Early in the morning of July 9th, 1850, the chief-attendant of prison came to the barracks to conduct the Báb into the presence of the leading religious doctors of law in Tabriz. They were to authorize His execution by signing a death warrant, thus relieving the Prime Minister of the entire responsibility.
The Báb was engaged in a confidential conversation with Siyyid Husayn, one of His closest followers, who had been serving as His secretary. Husayn had been with the Báb throughout His imprisonment. The Báb was giving him last minute instructions.
"Confess not your Faith," the Báb advised Husayn. "Thereby you will be enabled, when the hour comes, to convey to those who are destined to hear you, the things of which you alone are aware."
The Báb was thus engaged when the chief-attendant arrived. He insisted upon the Báb's immediate departure. The Báb turned and rebuked the chief-attendant severely.
"Not until I have said to him all those things I wish to say," the Báb warned, "can any earthly power silence me. Though all the world be armed against Me, yet shall they be powerless to deter Me from fulfilling, to the last word, My intention."
The chief-attendant was amazed at such a bold speech on the part of a prisoner. However, he still insisted that the Báb accompany him with no further delay. The conversation with Husayn was left unfinished. The Báb and the eighteen-year-old boy who was to die with Him were led, one by one, into the presence of each of three doctors of law. The guards made certain that the irons about the neck and wrists were secure. To the iron collar about the Báb's neck they tied a long cord which was held by another attendant. Then, so that everyone could see Him in His humiliation, they walked Him about the town. They led Him through the streets and the bazaars, overwhelming Him with blows and insults.  He was paraded publicly, as Christ had been, an object of derision.
To the people of Tabriz the Báb was no longer triumphant. He was to die. He was being humbled and degraded just as the Prime Minister had planned. The crowds packed the streets along which he was led. The people climbed upon each other's shoulders the better to see this Personage Who was so much talked about. What a pity He was so powerless, they said. Quite obviously this could not be a Man of God, and certainly not the Promised One.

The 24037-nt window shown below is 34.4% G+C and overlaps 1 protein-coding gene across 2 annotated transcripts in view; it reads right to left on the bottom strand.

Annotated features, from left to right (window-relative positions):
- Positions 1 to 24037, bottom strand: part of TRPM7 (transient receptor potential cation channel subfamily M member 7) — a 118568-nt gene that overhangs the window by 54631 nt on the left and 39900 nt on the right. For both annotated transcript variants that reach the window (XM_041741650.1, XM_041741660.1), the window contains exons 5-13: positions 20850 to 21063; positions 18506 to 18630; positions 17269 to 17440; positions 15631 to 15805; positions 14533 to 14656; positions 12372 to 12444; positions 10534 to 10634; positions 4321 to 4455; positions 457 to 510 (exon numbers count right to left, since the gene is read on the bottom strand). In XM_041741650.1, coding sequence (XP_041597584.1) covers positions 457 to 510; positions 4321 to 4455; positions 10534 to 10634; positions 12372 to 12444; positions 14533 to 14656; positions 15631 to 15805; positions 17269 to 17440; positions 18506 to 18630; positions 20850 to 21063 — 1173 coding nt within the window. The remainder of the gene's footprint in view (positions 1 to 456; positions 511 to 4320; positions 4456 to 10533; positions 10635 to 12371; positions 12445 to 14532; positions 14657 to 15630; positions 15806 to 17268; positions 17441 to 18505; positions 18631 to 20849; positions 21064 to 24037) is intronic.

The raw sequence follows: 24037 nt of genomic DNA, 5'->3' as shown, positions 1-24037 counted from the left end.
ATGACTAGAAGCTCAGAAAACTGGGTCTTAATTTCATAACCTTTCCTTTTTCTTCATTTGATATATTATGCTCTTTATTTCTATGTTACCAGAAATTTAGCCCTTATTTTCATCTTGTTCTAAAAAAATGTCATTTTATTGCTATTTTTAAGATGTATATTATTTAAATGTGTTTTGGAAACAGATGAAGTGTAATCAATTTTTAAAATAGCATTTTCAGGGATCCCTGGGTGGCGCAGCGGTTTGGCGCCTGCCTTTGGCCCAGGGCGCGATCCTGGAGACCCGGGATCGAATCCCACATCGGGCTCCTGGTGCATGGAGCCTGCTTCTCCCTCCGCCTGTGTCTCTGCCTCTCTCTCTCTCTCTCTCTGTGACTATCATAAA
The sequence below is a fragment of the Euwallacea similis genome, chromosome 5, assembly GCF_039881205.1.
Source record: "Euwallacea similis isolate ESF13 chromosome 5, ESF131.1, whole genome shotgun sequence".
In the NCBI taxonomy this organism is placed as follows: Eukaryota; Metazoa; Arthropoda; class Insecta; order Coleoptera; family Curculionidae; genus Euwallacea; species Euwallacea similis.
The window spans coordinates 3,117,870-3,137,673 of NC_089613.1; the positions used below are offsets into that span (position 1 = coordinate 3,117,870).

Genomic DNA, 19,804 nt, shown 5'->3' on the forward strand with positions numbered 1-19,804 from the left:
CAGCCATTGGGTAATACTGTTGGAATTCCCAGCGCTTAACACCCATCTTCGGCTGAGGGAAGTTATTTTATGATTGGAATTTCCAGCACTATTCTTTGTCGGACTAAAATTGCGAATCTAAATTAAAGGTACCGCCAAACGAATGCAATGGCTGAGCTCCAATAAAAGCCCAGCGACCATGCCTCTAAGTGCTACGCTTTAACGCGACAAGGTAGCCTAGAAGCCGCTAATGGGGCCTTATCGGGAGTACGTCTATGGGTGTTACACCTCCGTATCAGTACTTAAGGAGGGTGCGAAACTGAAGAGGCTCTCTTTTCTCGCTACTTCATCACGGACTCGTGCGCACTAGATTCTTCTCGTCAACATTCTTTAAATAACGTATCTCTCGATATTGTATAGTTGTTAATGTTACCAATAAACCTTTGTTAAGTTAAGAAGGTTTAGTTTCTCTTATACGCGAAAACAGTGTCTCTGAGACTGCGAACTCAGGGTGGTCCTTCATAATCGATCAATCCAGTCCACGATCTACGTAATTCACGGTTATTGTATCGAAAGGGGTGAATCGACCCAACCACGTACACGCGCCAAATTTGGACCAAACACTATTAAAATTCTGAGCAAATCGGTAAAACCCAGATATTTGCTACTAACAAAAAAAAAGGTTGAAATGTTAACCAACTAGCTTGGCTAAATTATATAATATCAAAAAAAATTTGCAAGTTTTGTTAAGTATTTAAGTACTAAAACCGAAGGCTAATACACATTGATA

The followers of the Báb who were in the crowd scattered in all directions. They were trying to arouse among the onlookers a feeling of pity or sympathy which might help them save their Master.
Jesus had entered Jerusalem hailed on all sides, with palm leaves strewn in His path, only to be mocked and reviled in that same Jerusalem within the week. In like manner the glory that had attended the Báb's first triumphant entry into Tabriz was now forgotten. This time the crowd, restless and excitable, flung insulting words at Him. They wanted to be entertained with miracles and signs of wonder, and the Báb was failing them. They pursued Him as He was led through the streets. They broke through the guards and struck Him in the face. When some missile hurled from the crowd would reach its mark, the guards and the crowd would burst into laughter.
The Báb was then brought before the priest who had previously incited the clergy to scourge Him. As soon as he saw the Báb approaching, he seized the death-warrant and thrust it at the attendant. "No need to bring him into my presence," he cried. 'This death warrant I signed long ago, the very day I saw him at that gathering here in Tabriz. He is the same man I saw then, and has not since surrendered any of his claims. Take him away!"
The other priests in turn also refused to meet the Báb face to face. Their hatred of Him had increased since the day of His previous triumph over them.
“We are satisfied that it is right to pronounce the sentence of death," they said. "Do not bring him into our presence." The chief-attendant, having secured the necessary death-warrants, delivered the Báb into the hands of Sam Khan, the leader of the regiment that was to execute Him.
(Adapted from ‘Release the Sun’, by William Sears)
 Comte de Gobineau, Les Religions et les Philosophies dans l’Asie
Centrale, p. 220.